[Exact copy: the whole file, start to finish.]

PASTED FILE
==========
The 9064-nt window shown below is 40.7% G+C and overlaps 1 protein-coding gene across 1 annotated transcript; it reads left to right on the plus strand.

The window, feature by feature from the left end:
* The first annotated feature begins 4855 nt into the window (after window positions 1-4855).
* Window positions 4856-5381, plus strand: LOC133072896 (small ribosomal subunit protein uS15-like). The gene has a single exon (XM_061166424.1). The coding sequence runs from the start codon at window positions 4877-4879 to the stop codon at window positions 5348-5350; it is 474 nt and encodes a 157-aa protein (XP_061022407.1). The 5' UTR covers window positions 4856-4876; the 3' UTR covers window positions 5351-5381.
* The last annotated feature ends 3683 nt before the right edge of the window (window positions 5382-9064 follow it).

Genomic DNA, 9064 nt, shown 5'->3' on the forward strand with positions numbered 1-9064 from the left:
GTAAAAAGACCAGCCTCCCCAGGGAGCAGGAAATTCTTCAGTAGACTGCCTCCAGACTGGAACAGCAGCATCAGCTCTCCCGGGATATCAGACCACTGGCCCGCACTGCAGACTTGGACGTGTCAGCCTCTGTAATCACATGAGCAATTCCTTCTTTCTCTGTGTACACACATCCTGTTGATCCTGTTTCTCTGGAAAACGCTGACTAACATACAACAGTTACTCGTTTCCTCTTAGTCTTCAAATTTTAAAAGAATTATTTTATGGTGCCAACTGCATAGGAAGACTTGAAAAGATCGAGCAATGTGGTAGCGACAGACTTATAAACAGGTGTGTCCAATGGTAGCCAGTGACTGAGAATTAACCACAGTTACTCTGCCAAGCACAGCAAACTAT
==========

The 9064-nt window shown below is 40.7% G+C and overlaps 1 protein-coding gene across 1 annotated transcript; it reads left to right on the plus strand.

The window, feature by feature from the left end:
* The first annotated feature begins 4855 nt into the window (after window positions 1-4855).
* Window positions 4856-5381, plus strand: LOC133072896 (small ribosomal subunit protein uS15-like). The gene has a single exon (XM_061166424.1). The coding sequence runs from the start codon at window positions 4877-4879 to the stop codon at window positions 5348-5350; it is 474 nt and encodes a 157-aa protein (XP_061022407.1). The 5' UTR covers window positions 4856-4876; the 3' UTR covers window positions 5351-5381.
* The last annotated feature ends 3683 nt before the right edge of the window (window positions 5382-9064 follow it).

Genomic DNA, 9064 nt, shown 5'->3' on the forward strand with positions numbered 1-9064 from the left:
GTAAAAAGACCAGCCTCCCCAGGGAGCAGGAAATTCTTCAGTAGACTGCCTCCAGACTGGAACAGCAGCATCAGCTCTCCCGGGATATCAGACCACTGGCCCGCACTGCAGACTTGGACGTGTCAGCCTCTGTAATCACATGAGCAATTCCTTCTTTCTCTGTGTACACACATCCTGTTGATCCTGTTTCTCTGGAAAACGCTGACTAACATACAACAGTTACTCGTTTCCTCTTAGTCTTCAAATTTTAAAAGAATTATTTTATGGTGCCAACTGCATAGGAAGACTTGAAAAGATCGAGCAATGTGGTAGCGACAGACTTATAAACAGGTGTGTCCAATGGTAGCCAGTGACTGAGAATTAACCACAGTTACTCTGCCAAGCACAGCAAACTAT